The latest RMIT University's Centre for Urban Research Creating Liveable Cities in Australia report named Sydney as the most liveable capital city in Australia but, at the same time, showed how much further the city still had to go.
Assessing city policies against implementation, the research found that Sydney has the shortest distances between homes and activity centres, as well as the highest number of homes close to public open spaces such as parks. It also has the largest percentage of people who opt to walk or cycle to go to work, as reported by The Sydney Morning Herald.
One area in serious need of improvement, though, is the city’s public transport. Only 2% of Sydney suburbs and 38% of homes met the New South Wales targets for access to public transport. The criteria for these targets include every residence being within 400 metres of a bus stop serviced at least every 30 minutes or within 800 metres of a train station that has a trip scheduled every 15 minutes.
“They’re trying to deliver the best service possible to the people living in Sydney,” lead author and research fellow Lucy Gunn said. “But what we're finding is that while the policies are really stringent ... it’s not really being delivered.”
The report suggested that the problem is linked to the city’s low-dwelling density, as these targets are created with higher density areas in mind, which causes low density places in the outer suburbs to score lower.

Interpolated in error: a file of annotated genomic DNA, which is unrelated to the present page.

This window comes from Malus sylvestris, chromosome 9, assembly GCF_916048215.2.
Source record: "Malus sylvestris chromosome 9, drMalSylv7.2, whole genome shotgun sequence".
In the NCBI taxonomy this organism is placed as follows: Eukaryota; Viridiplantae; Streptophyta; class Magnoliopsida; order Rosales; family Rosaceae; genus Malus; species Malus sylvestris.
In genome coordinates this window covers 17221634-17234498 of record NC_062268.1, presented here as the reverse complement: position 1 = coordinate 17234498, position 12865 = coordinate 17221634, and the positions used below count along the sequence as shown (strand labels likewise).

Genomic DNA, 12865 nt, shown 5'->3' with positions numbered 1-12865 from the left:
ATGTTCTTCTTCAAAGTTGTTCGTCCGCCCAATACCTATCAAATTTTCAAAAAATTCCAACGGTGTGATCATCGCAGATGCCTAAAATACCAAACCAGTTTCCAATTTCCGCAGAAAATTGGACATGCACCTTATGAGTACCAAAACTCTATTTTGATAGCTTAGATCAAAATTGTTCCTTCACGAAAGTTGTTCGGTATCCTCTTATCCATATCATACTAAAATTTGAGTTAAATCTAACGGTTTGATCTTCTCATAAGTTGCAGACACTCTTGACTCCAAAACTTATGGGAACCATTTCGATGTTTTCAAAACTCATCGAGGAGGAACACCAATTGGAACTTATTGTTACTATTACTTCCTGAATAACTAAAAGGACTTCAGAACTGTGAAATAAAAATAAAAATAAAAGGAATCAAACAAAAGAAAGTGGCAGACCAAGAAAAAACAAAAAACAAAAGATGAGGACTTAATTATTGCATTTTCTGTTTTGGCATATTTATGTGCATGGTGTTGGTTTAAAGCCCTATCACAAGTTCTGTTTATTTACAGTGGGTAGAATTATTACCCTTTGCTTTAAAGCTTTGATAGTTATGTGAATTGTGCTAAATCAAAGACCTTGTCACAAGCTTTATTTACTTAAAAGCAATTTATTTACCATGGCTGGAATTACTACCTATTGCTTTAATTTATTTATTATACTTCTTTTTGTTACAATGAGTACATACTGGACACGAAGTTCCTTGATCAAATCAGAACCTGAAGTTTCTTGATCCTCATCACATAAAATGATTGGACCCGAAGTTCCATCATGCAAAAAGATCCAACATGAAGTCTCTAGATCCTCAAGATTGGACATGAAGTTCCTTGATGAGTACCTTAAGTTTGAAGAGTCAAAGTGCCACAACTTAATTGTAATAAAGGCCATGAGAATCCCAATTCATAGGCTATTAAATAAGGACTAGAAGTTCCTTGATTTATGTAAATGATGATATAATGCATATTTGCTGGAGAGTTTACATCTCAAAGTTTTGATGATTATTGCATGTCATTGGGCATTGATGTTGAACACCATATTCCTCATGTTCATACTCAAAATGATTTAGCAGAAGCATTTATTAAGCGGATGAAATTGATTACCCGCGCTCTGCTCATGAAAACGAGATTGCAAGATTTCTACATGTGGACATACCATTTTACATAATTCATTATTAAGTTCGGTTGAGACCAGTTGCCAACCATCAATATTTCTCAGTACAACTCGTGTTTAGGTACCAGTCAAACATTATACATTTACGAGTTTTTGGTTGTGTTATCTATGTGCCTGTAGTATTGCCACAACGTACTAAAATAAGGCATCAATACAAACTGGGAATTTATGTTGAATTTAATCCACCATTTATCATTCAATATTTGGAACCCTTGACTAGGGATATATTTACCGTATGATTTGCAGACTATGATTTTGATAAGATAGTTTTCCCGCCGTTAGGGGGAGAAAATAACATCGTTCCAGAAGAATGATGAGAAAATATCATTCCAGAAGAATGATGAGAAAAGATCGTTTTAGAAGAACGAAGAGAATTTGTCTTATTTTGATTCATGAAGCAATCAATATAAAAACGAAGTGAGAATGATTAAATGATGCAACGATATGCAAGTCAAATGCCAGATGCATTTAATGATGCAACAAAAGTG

Developing more walkable neighbourhoods will also increase liveability, as well as promote a more active lifestyle.
A walkable neighbourhood is characterised by high-dwelling density, institutions such as retail, school and healthcare, and streets designed for walking. However, with Sydney’s average dwelling density of 18 homes per hectare, this can be a difficult goal to reach.
Gunn also highlighted the need to improve housing affordability in Sydney if the city is indeed pushing for liveability, given that a lot of households are expected to make a choice between affordable housing or a liveable area.
“There needs to be affordable housing across the city,” Gunn said. “Particularly where infrastructure already is, to really take away that disadvantage that these people suffer.”
41% of lower income households suffer from housing affordability stress, according to the report, which is magnified by a lack of regular public transport and accessible services.
“In a sense their deprivation of livability tends to be amplified as there are quite a few things missing in the equation that could make their areas livable.”
While Sydney is currently outperforming all the other capital cities, the fact remains that there is room for improvement when it comes to the city’s liveability standards.
The report proposed that new objectives be considered, with detailed goals for implementation and enhancement.